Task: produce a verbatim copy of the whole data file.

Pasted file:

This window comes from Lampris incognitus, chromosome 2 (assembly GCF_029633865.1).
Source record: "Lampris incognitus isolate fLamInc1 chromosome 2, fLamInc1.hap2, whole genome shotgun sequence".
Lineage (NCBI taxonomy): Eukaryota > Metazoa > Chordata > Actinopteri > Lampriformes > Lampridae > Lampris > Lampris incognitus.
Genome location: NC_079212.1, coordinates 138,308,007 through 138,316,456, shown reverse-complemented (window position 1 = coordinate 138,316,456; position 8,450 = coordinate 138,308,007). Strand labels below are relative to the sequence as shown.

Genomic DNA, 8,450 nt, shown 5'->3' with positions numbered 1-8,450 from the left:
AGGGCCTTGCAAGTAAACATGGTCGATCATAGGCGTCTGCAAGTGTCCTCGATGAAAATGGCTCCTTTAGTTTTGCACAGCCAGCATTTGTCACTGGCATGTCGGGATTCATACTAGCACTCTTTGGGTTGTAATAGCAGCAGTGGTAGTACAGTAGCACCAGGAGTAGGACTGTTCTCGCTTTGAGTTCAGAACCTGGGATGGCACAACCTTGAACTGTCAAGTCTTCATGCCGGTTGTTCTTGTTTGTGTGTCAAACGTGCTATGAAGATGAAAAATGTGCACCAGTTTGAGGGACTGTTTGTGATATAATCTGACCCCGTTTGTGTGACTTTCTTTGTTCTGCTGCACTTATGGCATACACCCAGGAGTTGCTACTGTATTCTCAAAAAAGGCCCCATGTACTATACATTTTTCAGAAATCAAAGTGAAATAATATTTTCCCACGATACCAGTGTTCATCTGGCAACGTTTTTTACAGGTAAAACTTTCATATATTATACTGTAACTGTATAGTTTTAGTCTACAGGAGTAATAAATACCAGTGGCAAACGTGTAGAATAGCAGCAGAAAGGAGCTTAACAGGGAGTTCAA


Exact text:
This window comes from Lampris incognitus, chromosome 2 (assembly GCF_029633865.1).
Source record: "Lampris incognitus isolate fLamInc1 chromosome 2, fLamInc1.hap2, whole genome shotgun sequence".
Lineage (NCBI taxonomy): Eukaryota > Metazoa > Chordata > Actinopteri > Lampriformes > Lampridae > Lampris > Lampris incognitus.
Genome location: NC_079212.1, coordinates 138,308,007 through 138,316,456, shown reverse-complemented (window position 1 = coordinate 138,316,456; position 8,450 = coordinate 138,308,007). Strand labels below are relative to the sequence as shown.

Genomic DNA, 8,450 nt, shown 5'->3' with positions numbered 1-8,450 from the left:
AGGGCCTTGCAAGTAAACATGGTCGATCATAGGCGTCTGCAAGTGTCCTCGATGAAAATGGCTCCTTTAGTTTTGCACAGCCAGCATTTGTCACTGGCATGTCGGGATTCATACTAGCACTCTTTGGGTTGTAATAGCAGCAGTGGTAGTACAGTAGCACCAGGAGTAGGACTGTTCTCGCTTTGAGTTCAGAACCTGGGATGGCACAACCTTGAACTGTCAAGTCTTCATGCCGGTTGTTCTTGTTTGTGTGTCAAACGTGCTATGAAGATGAAAAATGTGCACCAGTTTGAGGGACTGTTTGTGATATAATCTGACCCCGTTTGTGTGACTTTCTTTGTTCTGCTGCACTTATGGCATACACCCAGGAGTTGCTACTGTATTCTCAAAAAAGGCCCCATGTACTATACATTTTTCAGAAATCAAAGTGAAATAATATTTTCCCACGATACCAGTGTTCATCTGGCAACGTTTTTTACAGGTAAAACTTTCATATATTATACTGTAACTGTATAGTTTTAGTCTACAGGAGTAATAAATACCAGTGGCAAACGTGTAGAATAGCAGCAGAAAGGAGCTTAACAGGGAGTTCAA